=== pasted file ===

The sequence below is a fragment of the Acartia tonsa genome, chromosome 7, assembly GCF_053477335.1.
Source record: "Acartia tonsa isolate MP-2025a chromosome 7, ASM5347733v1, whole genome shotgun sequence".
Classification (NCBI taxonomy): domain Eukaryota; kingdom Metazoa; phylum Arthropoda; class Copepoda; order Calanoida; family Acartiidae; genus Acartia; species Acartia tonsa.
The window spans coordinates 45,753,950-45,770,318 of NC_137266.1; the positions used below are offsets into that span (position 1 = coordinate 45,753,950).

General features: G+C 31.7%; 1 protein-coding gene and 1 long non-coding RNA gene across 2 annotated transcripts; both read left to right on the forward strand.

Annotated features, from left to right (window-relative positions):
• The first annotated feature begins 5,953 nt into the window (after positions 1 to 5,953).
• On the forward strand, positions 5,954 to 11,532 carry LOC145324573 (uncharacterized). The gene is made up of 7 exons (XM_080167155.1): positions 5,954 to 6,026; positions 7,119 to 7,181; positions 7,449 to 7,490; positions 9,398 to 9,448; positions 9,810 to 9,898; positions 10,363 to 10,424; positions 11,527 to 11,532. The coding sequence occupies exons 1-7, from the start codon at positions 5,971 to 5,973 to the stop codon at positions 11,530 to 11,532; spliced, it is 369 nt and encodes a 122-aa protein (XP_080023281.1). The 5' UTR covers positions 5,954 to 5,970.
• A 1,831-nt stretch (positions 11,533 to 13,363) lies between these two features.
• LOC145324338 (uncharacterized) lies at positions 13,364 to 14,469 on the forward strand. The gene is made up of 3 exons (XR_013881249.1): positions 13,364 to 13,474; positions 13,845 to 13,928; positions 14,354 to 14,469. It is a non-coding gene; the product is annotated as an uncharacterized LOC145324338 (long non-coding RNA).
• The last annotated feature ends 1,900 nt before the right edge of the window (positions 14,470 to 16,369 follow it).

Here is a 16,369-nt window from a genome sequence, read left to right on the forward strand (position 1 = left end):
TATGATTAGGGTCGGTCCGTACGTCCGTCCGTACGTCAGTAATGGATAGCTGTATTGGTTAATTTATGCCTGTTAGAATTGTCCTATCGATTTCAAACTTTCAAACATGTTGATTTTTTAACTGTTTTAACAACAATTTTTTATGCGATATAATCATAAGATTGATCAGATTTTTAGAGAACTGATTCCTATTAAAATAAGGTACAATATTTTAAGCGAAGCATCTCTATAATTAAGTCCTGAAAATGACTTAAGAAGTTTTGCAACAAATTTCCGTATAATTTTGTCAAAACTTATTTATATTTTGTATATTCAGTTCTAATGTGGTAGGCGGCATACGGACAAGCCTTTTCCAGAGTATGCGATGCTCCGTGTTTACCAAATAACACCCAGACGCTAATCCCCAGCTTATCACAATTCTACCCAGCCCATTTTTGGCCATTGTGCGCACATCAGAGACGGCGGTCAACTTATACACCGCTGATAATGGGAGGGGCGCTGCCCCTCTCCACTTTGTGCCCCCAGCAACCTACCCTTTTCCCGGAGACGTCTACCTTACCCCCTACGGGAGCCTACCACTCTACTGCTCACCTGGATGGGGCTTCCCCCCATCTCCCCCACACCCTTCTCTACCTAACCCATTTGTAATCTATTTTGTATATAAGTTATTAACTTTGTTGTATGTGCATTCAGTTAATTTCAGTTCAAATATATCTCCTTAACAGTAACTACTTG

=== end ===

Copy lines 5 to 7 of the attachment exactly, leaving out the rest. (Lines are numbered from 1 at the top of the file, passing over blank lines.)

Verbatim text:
General features: G+C 31.7%; 1 protein-coding gene and 1 long non-coding RNA gene across 2 annotated transcripts; both read left to right on the forward strand.

Annotated features, from left to right (window-relative positions):
• The first annotated feature begins 5,953 nt into the window (after positions 1 to 5,953).